Considerations in Chronic Kidney Disease and Transplantation


Despite advances in the management of hypertension and diabetes—the two risk factors accounting for over 70% of all cases of chronic kidney disease (CKD)—the prevalence of CKD in the general population has risen from about 10% two decades ago to 14.8% in 2017, surpassing that of diabetes (9.4%) (1) and making it a major public health problem in the United States.

Minority populations disproportionately have hypertension and diabetes and consequently bear a disproportionate burden of CKD (2). This trajectory is unacceptable and requires heightened awareness, particularly among primary care providers and nephrologists, with the goal of reducing these disparities and the associated morbidity, mortality, and economic costs. Here, we outline the health disparities considerations in addressing patients with CKD and CKD risk factors.

Disparities in the burden of CKD

The National Kidney Foundation of the United States is credited for defining CKD as kidney damage lasting over 3 months with or without decreased estimated GFR (eGFR), evidenced by pathologic abnormalities, or an absolute eGFR less than 60 mL/min per 1.73 m2 lasting over 3 months (3, 4). On the basis of this definition, guidelines were developed in 2002 that classify CKD into five stages, from kidney disease with preserved GFR to end-stage kidney failure. In stage 1, there is evidence of kidney damage, but GFR is preserved (>90 mL/min). Stage 2 is mild kidney damage with GFR 60 to 90 mL/min, stage 3 is moderate kidney damage with GFR 30 to 59 mL/min, stage 4 is severe kidney damage with GFR 15 to 29 mL/min, and stage 5 is end-stage kidney damage with GFR <15 mL/min. Patients in stage 5 are often treated with dialysis or kidney transplantation.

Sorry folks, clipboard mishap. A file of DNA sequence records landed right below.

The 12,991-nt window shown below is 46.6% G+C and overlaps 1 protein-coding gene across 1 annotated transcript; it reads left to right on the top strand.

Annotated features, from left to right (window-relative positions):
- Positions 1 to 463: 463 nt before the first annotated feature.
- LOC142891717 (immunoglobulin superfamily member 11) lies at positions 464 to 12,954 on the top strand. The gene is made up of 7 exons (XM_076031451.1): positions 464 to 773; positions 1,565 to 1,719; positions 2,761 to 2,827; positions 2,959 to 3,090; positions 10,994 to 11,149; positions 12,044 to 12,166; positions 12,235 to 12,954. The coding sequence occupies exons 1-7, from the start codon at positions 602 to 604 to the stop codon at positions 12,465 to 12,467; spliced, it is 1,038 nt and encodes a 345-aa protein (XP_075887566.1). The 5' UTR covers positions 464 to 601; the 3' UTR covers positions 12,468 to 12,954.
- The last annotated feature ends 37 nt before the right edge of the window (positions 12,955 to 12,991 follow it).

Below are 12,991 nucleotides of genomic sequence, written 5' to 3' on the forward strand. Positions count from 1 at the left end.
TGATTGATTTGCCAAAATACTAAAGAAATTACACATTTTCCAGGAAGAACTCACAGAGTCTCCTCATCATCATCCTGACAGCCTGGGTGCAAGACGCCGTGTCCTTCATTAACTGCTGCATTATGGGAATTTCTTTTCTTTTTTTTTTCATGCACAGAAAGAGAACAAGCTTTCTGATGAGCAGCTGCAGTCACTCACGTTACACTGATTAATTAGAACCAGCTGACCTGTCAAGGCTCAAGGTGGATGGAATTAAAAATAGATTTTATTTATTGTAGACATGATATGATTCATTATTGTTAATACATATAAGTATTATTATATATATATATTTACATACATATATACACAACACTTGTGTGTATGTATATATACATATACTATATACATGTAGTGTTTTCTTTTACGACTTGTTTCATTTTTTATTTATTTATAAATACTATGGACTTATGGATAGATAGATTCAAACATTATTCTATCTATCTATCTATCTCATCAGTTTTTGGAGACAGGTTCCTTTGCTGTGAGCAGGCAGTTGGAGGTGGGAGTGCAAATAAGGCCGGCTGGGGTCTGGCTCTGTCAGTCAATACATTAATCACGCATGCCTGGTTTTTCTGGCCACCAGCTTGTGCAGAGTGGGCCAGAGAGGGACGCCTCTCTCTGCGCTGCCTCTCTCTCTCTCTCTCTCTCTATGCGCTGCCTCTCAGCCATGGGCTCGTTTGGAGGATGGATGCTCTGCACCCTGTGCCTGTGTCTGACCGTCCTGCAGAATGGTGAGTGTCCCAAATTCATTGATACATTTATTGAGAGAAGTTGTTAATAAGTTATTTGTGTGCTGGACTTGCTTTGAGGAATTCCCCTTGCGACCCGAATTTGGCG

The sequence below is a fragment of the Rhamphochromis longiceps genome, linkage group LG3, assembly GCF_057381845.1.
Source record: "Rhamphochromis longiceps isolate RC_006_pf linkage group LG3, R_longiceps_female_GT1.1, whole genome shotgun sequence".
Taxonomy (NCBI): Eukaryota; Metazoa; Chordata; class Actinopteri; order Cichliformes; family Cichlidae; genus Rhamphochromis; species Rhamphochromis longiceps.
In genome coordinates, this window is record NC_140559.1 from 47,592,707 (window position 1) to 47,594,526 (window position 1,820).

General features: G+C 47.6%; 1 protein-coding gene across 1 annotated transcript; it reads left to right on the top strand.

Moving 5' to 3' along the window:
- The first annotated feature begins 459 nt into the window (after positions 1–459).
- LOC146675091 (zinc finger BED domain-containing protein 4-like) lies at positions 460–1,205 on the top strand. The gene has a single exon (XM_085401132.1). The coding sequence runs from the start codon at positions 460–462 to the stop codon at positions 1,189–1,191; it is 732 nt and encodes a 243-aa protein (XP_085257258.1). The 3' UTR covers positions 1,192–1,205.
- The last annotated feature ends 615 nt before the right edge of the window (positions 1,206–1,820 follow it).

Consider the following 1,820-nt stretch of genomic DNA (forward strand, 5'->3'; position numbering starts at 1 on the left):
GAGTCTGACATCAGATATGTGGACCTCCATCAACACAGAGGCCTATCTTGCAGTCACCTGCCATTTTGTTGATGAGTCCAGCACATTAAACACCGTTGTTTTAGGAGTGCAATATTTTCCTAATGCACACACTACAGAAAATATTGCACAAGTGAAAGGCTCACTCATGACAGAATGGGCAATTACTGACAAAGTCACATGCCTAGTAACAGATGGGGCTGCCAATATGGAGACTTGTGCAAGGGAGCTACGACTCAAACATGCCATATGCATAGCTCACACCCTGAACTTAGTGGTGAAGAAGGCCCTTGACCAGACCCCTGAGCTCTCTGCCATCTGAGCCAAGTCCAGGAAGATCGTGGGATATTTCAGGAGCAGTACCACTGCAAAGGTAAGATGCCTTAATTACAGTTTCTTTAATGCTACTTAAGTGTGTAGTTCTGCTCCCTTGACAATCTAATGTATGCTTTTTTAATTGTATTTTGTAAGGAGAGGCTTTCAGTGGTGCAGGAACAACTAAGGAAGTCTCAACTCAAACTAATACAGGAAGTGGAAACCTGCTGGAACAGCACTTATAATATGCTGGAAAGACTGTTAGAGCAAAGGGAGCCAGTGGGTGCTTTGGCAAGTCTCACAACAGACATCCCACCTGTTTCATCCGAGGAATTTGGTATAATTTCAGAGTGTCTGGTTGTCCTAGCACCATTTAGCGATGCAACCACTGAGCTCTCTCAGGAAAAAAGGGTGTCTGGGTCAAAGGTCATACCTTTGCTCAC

CKD is a public health problem (5). In the United States alone, 14.8% of the population, or over 48 million people, are afflicted with CKD. Yet, many patients do not know they have CKD. According to data from the Behavioral Risk Factors Surveillance System, the prevalence of self-reported CKD is very low in the U.S. general population. Reports range from 1.8% in Virginia to 4.0% in Arizona. Given the overall prevalence of CKD in the U.S. population of about 14.8%, these numbers mean that most patients with CKD are not aware they actually have it. Furthermore, data from the National Health and Nutrition Examination Survey show that the prevalence of CKD is highest in African Americans (16.9%), although they make up only 12% of the U.S. population, followed by non-Hispanic white (15.2%) and Hispanic (12.8%) individuals (6).

Cardiovascular disease is the leading cause of death in this population, and most patients die during the course of CKD before dialysis is indicated. In a study by Keith et al. (7), the 5-year mortality rates for CKD stages 2, 3, and 4 were 19.5%, 24.3%, and 45.7%, respectively, whereas the corresponding rates in patients in these stages who progressed to ESRD were much lower at 1.1%, 1.3%, and 19.9%. Cardiovascular events such as ischemic heart disease, heart failure, stroke, and peripheral arterial disease have also been demonstrated to increase with decreasing eGFR (811), calling into action greater awareness of the impact of CKD on cardiovascular disease morbidity and mortality.

The healthcare expenditure associated with CKD is enormous. In 2015, Medicare spent 11%, or $64 billion, for CKD, and 5.8%, or $34 billion, for ESRD, for a total of $98 billion. This does not include spending in the public sector, nor spending attributable to lost productivity. Spending for CKD patients 65 years old and older exceeded $55 billion, representing 20% of all Medicare spending in this age group, with over half of these expenses being devoted to patients with diabetes mellitus or heart failure. African Americans with CKD account for higher spending in all disease categories than do other racial groups (12). This disparity in spending also needs to be addressed. Opportunities for cost containment could be achieved through screening and early detection that particularly targets African Americans to modify risk factors, retard disease progression, and manage comorbidities (13).

Acknowledgment: This work is supported by the National Institute of Minority Health and Health Disparities (NIMHD) Grant # S21 MD012474 to the Brooklyn Health Disparities Center.

January 2019 (Vol. 11, Number 1)


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